In April 2018, two non-native marine fish species were live-captured from South Florida waters, including an Orangespine Unicornfish (Naso lituratus) in Key Largo and a Lagoon Triggerfish (Rhinecanthus aculeatus) in Fort Lauderdale. Both fishes, native to a wide range in the tropical west Pacific, were collected separately through a collaborative effort between REEF, Phillip and Patricia Frost Museum of Science, and the United States Geological Survey (USGS).
These organized non-native species removals are part of an “Early Detection/Rapid Response” plan developed by REEF and the USGS, who have worked together on this initiative since 2008. The goal of the Early Detection/Rapid Response program is to remove non-native fishes as soon as possible after they are seen, before enough fish are introduced to develop a self-sustaining population which could negatively impact local marine ecosystems.
Both fishes were first spotted by citizen scientists who then reported the sightings to REEF. In early April, a group of divers from Eckerd College spotted the Orangespine Unicornfish while diving off of Key Largo during a REEF education program. Shortly after this, a second sighting of the same fish was reported by a local dive instructor, and a formal removal effort was organized to collect the fish. A team of four divers from REEF and Frost Science worked with a local volunteer to locate and live-capture the fish. The removal effort took place in the Florida Keys National Marine Sanctuary under a special research permit.
“The Orangespine Unicornfish is a very common home aquarium fish and although the owners likely thought they were doing the right thing for the animal, they were not aware of the potential negative impact. It is extremely important that no pets are released into the wild.” acknowledges Andy Dehart, Vice President of Animal Husbandry for Frost Science.
Just a few weeks after the Orangespine Unicornfish was successfully captured, REEF received a report of another exotic species. This time, the sighting was a Lagoon Triggerfish, reported by a Fort Lauderdale resident who first spotted the fish while snorkeling off the beach near Sunrise Blvd. Recognizing the fish was not native to Florida waters, the citizen scientist reported this sighting to REEF and a plan to remove the fish was put into motion. It took six divers from REEF and Frost Science two trips to live-capture the elusive fish. This was the second record of the Lagoon Triggerfish in the United States mainland.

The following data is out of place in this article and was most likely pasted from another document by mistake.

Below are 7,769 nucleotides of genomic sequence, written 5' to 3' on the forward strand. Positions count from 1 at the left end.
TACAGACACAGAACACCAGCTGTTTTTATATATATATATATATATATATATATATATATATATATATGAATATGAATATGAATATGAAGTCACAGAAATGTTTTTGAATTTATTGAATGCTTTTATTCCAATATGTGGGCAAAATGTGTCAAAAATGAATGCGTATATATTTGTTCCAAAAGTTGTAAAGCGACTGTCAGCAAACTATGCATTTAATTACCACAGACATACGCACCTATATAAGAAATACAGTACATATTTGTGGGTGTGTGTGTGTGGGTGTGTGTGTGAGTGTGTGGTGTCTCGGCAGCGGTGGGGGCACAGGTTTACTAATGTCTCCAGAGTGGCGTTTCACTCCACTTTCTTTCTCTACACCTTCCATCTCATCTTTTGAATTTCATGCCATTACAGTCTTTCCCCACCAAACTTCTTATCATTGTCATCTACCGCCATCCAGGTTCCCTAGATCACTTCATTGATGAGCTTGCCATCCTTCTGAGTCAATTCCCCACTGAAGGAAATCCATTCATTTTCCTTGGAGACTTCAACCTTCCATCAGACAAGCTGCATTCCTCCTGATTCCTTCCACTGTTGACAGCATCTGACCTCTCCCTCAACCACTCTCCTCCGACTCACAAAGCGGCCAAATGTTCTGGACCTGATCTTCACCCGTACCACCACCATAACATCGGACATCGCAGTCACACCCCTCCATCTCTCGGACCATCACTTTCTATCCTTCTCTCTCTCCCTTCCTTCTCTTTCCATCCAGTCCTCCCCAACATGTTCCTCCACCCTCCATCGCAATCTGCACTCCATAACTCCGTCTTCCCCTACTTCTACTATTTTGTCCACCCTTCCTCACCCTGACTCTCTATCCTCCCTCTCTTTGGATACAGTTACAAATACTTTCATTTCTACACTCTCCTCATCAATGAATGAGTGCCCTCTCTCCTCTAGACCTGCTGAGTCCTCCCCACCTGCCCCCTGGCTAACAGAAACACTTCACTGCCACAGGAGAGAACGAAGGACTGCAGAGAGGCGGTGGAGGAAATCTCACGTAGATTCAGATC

The Orangespine Unicornfish and Lagoon Triggerfish are the eighth and ninth non-native marine fish species removed through the Early Detection/Rapid Response program. To date there have been 37 non-native marine fish species documented off of Florida, and most of those sightings are thought to be aquarium fish that were released into the ocean by humans - the same occurrence that started the lionfish invasion of the tropical western Atlantic.
“No one saw the lionfish invasion coming, and we definitely don’t want to be surprised like that again,” said USGS Fish Biologist Pam Schofield. “Our research with lionfish shows that it is vitally important to remove non-native marine fishes as soon as we see them – before they have the chance to build up a population and spread like lionfish have done.”
USGS and REEF coordinate removals of exotic species and whenever possible the non-native fish are collected alive in partnership with Frost Science, to be displayed at public aquaria for educational purposes. Frost Science has an exhibit dedicated to exotic and invasive marine species including a Blotched Foxface Rabbitfish (Siganus unimaculatus) captured from Dania Beach in late 2016. After a quarantine period, the Orangespine Unicornfish and Lagoon Triggerfish will be added to the exhibit as well.
Anyone who sees a non-native marine fish species is encouraged to submit a report on REEF’s online Exotic Species Sightings Form, available at www.REEF.org/programs/exotic/report. Sightings are then directed to the USGS Nonindigenous Aquatic Species database.